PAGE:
Baseball is not successful in the United States because we have the Major Leagues.
The Major Leagues are successful because we have baseball. Baseball is not
merely a specialized discipline or an abstract intellectual concept. It is
an integral thread in the cultural fabric of this land, just as soccer (the
European football) is in many other countries. We are born into a society
in which our sports play a daily and palpable part. Our parents and peers
talk about them and, on whatever level they can, participate in them. The
newspapers are perused by many for pictures and details of sporting events
which the 11 o'clock TV news might have missed. Millions of advertising dollars
are spent each year on prime time television assaults on spectator sportsmen.
And throughout our formative years (and often well into our adulthood), we
ourselves spend hours of our lives throwing or catching or pitching or batting
or kicking or stroking or performing whatever mechanics are involved in the
sport of our choice.
Is it not precisely because we have ourselves, in fantasy and deed, performed acts
of valor and skill, engaged (successfully) in our own mini-skirmishes, that we so idolize our superstars? Is it not because we have, in effect, fought the same fight, that we have learned to recognize superior ability in athletes? Haven't the Babes, Mickeys, and Reggies always depended on our passions and enthusiasms, our total and unreserved loyalty which comes only
of our own involvements?
Don't the major leaguers require both our informed judgment and our emotional responsiveness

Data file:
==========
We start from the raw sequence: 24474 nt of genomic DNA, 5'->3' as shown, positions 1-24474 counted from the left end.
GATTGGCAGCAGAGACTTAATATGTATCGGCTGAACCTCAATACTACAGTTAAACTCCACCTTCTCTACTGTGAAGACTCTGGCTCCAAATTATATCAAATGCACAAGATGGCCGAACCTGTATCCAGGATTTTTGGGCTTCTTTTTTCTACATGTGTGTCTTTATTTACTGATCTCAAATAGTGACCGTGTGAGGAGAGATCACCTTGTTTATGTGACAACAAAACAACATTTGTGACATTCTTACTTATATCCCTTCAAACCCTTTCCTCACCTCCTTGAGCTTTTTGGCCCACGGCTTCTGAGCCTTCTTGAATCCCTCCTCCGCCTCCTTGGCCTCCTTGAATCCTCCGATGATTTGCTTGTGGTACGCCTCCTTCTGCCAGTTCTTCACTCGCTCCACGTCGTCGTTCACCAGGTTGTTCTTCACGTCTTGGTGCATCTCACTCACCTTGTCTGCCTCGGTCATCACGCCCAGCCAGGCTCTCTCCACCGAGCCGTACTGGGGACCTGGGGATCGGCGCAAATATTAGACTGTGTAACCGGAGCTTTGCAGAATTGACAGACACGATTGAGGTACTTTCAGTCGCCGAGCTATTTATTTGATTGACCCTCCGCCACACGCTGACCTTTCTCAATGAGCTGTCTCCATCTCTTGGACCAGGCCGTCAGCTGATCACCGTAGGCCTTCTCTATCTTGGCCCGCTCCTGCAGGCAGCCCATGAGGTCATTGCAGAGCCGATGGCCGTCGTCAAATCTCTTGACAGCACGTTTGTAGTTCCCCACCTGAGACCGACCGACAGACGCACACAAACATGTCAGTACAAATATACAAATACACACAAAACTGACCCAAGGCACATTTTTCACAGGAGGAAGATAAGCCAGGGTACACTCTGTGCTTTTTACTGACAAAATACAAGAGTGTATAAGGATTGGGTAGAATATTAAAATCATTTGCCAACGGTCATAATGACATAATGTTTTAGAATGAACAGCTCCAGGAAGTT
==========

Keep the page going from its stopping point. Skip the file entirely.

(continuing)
for their very existence?
What, you may ask, is a sports commentary doing in a music journal? The answer lies
in the analogy.
Only a tiny percentage of our public responds today with equal vigor and qualification
to the work of art, the new composition, the stunning performance, as does the larger public to the great play, the peppery personality, and most of all-the sport itself. Of all the fine arts, music most patently permits a remarkable gamut of participation, individual and group, from the virtual outset of exposure. How expert, after all, does one have to be to play a simple recorder duo or sing in a glee club? In those countries in which music-making not only music listening is a required component in the curriculum, involvement in the musical experience is a lifelong pursuit, not summarily terminated at graduation from school. Thus, young children grow into homes where music is made. It becomes an integral staple in the cultural diet.
Do we in America wish to give impetus to our many musics? Do we wish to encourage the amateur and strengthen the bonds between him and the professional? Do we prize the unique enthusiasm which comes only from personal and direct participation, and would we like to live among more true lovers of music?